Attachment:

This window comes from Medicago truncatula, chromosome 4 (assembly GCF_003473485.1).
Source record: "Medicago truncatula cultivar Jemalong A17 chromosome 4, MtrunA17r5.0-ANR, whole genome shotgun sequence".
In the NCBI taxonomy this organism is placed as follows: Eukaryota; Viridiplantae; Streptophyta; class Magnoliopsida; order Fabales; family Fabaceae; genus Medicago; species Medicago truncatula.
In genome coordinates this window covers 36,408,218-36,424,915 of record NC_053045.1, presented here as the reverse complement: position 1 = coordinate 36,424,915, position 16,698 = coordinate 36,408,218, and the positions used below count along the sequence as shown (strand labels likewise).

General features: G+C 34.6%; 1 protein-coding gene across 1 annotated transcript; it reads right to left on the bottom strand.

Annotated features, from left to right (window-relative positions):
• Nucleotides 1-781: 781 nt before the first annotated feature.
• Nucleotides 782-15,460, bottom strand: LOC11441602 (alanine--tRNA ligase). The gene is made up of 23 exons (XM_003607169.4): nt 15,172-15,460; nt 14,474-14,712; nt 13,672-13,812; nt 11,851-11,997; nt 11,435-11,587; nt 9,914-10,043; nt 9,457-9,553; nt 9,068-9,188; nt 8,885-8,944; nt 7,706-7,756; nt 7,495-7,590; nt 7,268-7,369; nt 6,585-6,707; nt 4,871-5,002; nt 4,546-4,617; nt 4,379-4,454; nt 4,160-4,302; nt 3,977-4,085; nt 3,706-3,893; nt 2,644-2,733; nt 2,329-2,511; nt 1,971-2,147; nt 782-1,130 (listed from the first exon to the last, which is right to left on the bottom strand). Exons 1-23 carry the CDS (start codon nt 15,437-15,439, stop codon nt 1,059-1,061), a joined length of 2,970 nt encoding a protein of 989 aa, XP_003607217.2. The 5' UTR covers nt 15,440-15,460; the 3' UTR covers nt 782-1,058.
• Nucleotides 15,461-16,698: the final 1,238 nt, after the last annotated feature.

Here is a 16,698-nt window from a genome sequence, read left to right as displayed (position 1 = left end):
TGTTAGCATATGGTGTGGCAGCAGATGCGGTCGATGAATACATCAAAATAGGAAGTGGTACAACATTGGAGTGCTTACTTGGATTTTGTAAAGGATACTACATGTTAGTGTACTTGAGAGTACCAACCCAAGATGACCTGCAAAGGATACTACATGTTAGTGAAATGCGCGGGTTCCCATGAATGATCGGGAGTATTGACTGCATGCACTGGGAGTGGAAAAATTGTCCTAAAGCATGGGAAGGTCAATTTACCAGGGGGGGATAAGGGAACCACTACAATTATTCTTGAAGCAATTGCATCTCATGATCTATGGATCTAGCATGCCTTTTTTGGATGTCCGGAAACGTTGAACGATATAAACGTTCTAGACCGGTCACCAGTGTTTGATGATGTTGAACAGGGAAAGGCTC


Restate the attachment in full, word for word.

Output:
This window comes from Medicago truncatula, chromosome 4 (assembly GCF_003473485.1).
Source record: "Medicago truncatula cultivar Jemalong A17 chromosome 4, MtrunA17r5.0-ANR, whole genome shotgun sequence".
In the NCBI taxonomy this organism is placed as follows: Eukaryota; Viridiplantae; Streptophyta; class Magnoliopsida; order Fabales; family Fabaceae; genus Medicago; species Medicago truncatula.
In genome coordinates this window covers 36,408,218-36,424,915 of record NC_053045.1, presented here as the reverse complement: position 1 = coordinate 36,424,915, position 16,698 = coordinate 36,408,218, and the positions used below count along the sequence as shown (strand labels likewise).

General features: G+C 34.6%; 1 protein-coding gene across 1 annotated transcript; it reads right to left on the bottom strand.

Annotated features, from left to right (window-relative positions):
• Nucleotides 1-781: 781 nt before the first annotated feature.
• Nucleotides 782-15,460, bottom strand: LOC11441602 (alanine--tRNA ligase). The gene is made up of 23 exons (XM_003607169.4): nt 15,172-15,460; nt 14,474-14,712; nt 13,672-13,812; nt 11,851-11,997; nt 11,435-11,587; nt 9,914-10,043; nt 9,457-9,553; nt 9,068-9,188; nt 8,885-8,944; nt 7,706-7,756; nt 7,495-7,590; nt 7,268-7,369; nt 6,585-6,707; nt 4,871-5,002; nt 4,546-4,617; nt 4,379-4,454; nt 4,160-4,302; nt 3,977-4,085; nt 3,706-3,893; nt 2,644-2,733; nt 2,329-2,511; nt 1,971-2,147; nt 782-1,130 (listed from the first exon to the last, which is right to left on the bottom strand). Exons 1-23 carry the CDS (start codon nt 15,437-15,439, stop codon nt 1,059-1,061), a joined length of 2,970 nt encoding a protein of 989 aa, XP_003607217.2. The 5' UTR covers nt 15,440-15,460; the 3' UTR covers nt 782-1,058.
• Nucleotides 15,461-16,698: the final 1,238 nt, after the last annotated feature.

Here is a 16,698-nt window from a genome sequence, read left to right as displayed (position 1 = left end):
TGTTAGCATATGGTGTGGCAGCAGATGCGGTCGATGAATACATCAAAATAGGAAGTGGTACAACATTGGAGTGCTTACTTGGATTTTGTAAAGGATACTACATGTTAGTGTACTTGAGAGTACCAACCCAAGATGACCTGCAAAGGATACTACATGTTAGTGAAATGCGCGGGTTCCCATGAATGATCGGGAGTATTGACTGCATGCACTGGGAGTGGAAAAATTGTCCTAAAGCATGGGAAGGTCAATTTACCAGGGGGGGATAAGGGAACCACTACAATTATTCTTGAAGCAATTGCATCTCATGATCTATGGATCTAGCATGCCTTTTTTGGATGTCCGGAAACGTTGAACGATATAAACGTTCTAGACCGGTCACCAGTGTTTGATGATGTTGAACAGGGAAAGGCTC